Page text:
Inside The Kindler with Interior Designer Ross Vincent
Here's what went in to creating a luxury boutique hotel experience in downtown Lincoln
By Madeline Christensen
Downtown Lincoln’s newest boutique hotel is a head turner.
Step inside The Kindler at 12th and P, and you’re greeted with rich textures, glinting metalwork, and a feeling of urban luxury. You might wonder if you’re, in fact, in Lincoln—but subtle Midwest touches are a reminder you’re only minutes away from Memorial Stadium.
The Kindler’s unique design is no fluke. It’s the result of nearly three years of planning and execution from Los Angeles-based interior designer, Ross Vincent.
“It's kind of weird, because when I walk into a space, I can see what it's going to look like before it's done,” Vincent said.
Vincent’s vision for the space drove everything, from the architectural planning to the smaller details. Even every piece of fabric furniture was completely custom designed by him.
Lincoln Journal Star
Nick and Brooke Castenada of Lincoln bought the space next to Misty’s several years ago with a boutique hotel in mind and immediately tapped Vincent to oversee its design. With 15 years of experience, Vincent had been on design teams for hotels in the past (like the Ritz Carlton in downtown L.A.) but never had the rare opportunity to have full control over a space the size of The Kindler.
Vincent’s first visit to Nebraska for the hotel was filled with historical building tours and walks throughout Omaha and Lincoln’s downtown areas. He noticed there was an art deco flair that characterizes many buildings and interiors in Lincoln.
“So I thought, I'm going to bring in a little bit of art deco, too, with the hotel,” Vincent said. “Nick and Brooke wanted it to be ultra modern, high-end and totally different. And so that is what we did. We matched modern with the art deco.”
When Vincent walked into the space that would become The Kindler, his first thought was that the ceiling needed to be blown out in front to get a grand entrance for the lobby. Two rooms were taken out upstairs to create the higher ceiling where the lobby begins today.
His instincts also led him to reconfigure the plans for the bar to better fit the space. “I wanted it to be an intimate bar, because it's not a big space, and I wanted it to have as much seating as possible,” Vincent said.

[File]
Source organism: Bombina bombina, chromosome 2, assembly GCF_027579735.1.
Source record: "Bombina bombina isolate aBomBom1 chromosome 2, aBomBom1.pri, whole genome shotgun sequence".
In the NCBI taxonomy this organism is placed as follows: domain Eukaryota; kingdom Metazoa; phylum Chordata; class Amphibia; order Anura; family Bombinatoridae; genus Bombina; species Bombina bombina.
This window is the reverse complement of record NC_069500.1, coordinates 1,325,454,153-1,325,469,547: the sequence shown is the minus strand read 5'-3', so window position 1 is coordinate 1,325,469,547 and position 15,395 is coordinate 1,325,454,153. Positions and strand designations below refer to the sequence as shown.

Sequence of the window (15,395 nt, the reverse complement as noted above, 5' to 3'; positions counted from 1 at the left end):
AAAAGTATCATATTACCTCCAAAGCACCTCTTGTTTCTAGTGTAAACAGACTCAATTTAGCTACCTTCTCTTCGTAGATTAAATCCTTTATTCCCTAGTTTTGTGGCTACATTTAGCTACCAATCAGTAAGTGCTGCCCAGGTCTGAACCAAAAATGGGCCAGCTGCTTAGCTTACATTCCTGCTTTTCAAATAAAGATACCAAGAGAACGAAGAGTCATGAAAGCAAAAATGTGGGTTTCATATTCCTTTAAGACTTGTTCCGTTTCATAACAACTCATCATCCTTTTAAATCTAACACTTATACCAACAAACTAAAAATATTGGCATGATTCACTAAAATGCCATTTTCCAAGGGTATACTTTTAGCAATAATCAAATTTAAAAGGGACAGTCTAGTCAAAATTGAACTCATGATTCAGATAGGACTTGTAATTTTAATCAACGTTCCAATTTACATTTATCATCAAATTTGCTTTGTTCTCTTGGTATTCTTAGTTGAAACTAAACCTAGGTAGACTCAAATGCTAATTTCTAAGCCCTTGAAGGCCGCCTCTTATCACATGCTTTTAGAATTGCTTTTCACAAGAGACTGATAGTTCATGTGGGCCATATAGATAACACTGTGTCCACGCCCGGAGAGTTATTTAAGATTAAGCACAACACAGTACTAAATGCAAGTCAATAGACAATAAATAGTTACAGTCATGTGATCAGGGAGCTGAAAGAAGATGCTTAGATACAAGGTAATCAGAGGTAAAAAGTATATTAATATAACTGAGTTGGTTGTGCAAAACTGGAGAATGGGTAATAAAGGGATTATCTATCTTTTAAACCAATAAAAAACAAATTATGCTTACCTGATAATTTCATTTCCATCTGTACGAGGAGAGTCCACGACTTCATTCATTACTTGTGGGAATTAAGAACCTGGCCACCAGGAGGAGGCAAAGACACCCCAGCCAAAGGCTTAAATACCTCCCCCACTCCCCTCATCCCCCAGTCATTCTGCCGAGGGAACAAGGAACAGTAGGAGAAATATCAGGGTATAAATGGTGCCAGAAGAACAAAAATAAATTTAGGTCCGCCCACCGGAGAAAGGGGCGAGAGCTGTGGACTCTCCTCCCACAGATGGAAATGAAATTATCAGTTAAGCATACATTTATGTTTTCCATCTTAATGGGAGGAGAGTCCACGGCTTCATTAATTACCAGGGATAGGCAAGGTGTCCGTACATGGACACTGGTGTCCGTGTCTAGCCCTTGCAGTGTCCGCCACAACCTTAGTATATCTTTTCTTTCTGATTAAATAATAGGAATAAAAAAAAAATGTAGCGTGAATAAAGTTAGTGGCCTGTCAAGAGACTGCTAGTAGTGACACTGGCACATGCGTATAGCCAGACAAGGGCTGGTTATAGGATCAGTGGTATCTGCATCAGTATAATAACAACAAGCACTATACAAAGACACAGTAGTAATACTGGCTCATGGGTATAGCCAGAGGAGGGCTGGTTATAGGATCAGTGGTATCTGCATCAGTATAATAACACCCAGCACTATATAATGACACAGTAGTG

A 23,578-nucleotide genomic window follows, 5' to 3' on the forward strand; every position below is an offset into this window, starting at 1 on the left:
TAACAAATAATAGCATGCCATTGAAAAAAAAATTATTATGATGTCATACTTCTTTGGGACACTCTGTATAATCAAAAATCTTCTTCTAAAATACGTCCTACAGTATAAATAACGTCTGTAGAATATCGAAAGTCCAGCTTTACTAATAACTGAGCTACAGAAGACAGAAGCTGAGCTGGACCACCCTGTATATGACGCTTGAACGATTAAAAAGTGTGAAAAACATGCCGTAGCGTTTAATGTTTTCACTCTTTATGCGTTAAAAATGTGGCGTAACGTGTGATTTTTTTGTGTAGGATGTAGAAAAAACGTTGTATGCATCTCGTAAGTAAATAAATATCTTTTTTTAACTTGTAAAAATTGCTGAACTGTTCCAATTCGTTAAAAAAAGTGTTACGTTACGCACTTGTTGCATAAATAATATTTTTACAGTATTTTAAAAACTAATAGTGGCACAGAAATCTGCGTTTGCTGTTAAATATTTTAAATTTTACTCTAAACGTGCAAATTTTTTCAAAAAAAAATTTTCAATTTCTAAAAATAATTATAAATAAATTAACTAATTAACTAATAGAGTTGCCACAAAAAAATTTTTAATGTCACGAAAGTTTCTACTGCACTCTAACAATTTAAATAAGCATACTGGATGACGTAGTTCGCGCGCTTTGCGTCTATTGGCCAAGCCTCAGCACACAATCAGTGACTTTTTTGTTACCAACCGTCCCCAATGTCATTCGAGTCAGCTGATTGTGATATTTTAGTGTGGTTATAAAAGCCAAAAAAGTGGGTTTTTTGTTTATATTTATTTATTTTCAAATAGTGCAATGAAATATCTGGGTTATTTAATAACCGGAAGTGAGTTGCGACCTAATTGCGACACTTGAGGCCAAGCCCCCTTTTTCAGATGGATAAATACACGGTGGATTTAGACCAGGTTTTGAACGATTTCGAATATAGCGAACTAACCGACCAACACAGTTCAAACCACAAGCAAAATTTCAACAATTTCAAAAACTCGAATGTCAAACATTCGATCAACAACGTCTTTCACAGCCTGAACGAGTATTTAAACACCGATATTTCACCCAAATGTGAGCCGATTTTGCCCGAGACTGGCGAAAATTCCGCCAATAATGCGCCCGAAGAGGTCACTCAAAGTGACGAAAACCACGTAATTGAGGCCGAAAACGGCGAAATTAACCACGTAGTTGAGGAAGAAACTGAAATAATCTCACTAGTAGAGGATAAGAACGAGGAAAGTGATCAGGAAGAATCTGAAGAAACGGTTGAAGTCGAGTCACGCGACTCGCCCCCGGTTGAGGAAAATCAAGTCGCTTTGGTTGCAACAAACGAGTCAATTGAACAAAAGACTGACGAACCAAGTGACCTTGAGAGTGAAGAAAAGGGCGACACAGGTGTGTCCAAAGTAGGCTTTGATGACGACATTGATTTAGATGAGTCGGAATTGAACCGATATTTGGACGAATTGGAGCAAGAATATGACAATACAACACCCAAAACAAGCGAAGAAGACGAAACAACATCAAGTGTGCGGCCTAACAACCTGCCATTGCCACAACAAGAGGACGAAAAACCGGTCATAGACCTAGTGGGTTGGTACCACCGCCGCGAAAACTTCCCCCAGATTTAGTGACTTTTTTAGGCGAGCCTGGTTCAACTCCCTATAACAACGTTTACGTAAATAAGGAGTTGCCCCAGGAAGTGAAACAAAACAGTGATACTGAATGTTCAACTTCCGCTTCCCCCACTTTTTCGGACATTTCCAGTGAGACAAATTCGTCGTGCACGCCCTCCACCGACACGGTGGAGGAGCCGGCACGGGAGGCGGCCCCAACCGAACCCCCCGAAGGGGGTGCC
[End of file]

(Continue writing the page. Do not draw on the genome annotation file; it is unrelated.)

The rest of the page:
Designing the furniture came next, configuring each piece to best fit the space.
Luckily, Vincent has a penchant for furniture design—he owned and operated two modern furniture stores in San Diego and L.A. for eight years before transitioning to interior design full time.
“I've always been a furniture person,” he said. “And when I walk in the (Kindler) lobby, I just think about how many meetings I had for each piece of furniture. It's like, wow. That bar stool was ten meetings.”
To accompany his custom fabric furniture, Vincent chose some of his favorite pieces he’d come across while traveling. Fabric used on the back of the dining chairs is from Parisian fabric designer Pierre Frey, while other fabrics are from Holly Hunt, one of Vincent’s favorite designers. He found the coffee tables in London.
“I love those coffee tables—it looks like you're falling down into a rabbit hole if you look inside them,” Vincent said. “Stuff like that, I instantly knew I wanted it for the hotel. It's perfect.”
Vincent poured his efforts into making sure each piece was cohesive and also representative of the hotel’s namesake, Ken Kindler.
Kindler was a Nebraska welder, industrial artist, and father of Brooke Castaneda. His bold metal sculptures and paintings decorate the hotel, and also informed many material choices by Vincent.
Vincent constructed the lobby’s chandelier as an ode to art deco as well as Kindler’s iconic metal windchimes.
“I used the same elements Ken used—copper, brass, metal,” Vincent said. “You'll see that in the side tables in the lobby, and the chandelier's colors and front of the reception desk are copper. The bar is also representative of him. The elements are all there. So I kind of brought in that material throughout the hotel—representing Ken in that way.”
Vincent also made a point to bring in a little “Nebraska” to the space, he said.
“If you look at the materials used in the hotel, I brought in cowhide rugs and there's cowhide on the back of the barstools,” he said. “I also brought in a chandelier that reminds me of a cornstalk.”
Small, personal touches can be found in unexpected places, like the tiled mural of Nick Casteneda’s mother, a former ice skater, splashed on the wall of the women’s bathroom.
A defining element of The Kindler’s design scheme is its dark ambiance, unique among Lincoln’s hotels.
“To be honest, the black was more because we had a budget and I couldn't do a lot with moldings, so I thought, let's just black everything out and make it look really big,” Vincent said.
Darkening the walls and ceiling actually opens up a smaller space because your eye doesn’t focus on the molding or the wall, Vincent explains.
“Instead you're focusing on the chandeliers, or you're focusing on the bar, or the wine cellar, or the furniture,” he said. “All the other stuff kind of disappears. I did add wallpaper to give it a textural feel, so you still have that warm texture with a dark ambiance.”
Seeing his vision for The Kindler come together the way he pictured it years ago is a relief, Vincent said.
“It's really cool to see it done, and actually feel and touch and look at it all together,” he said. “I hope guests feel cozy and I hope they feel an element of "Nebraska,” but also, something completely different—a place where they can enjoy a high-end, upscale elegance.”
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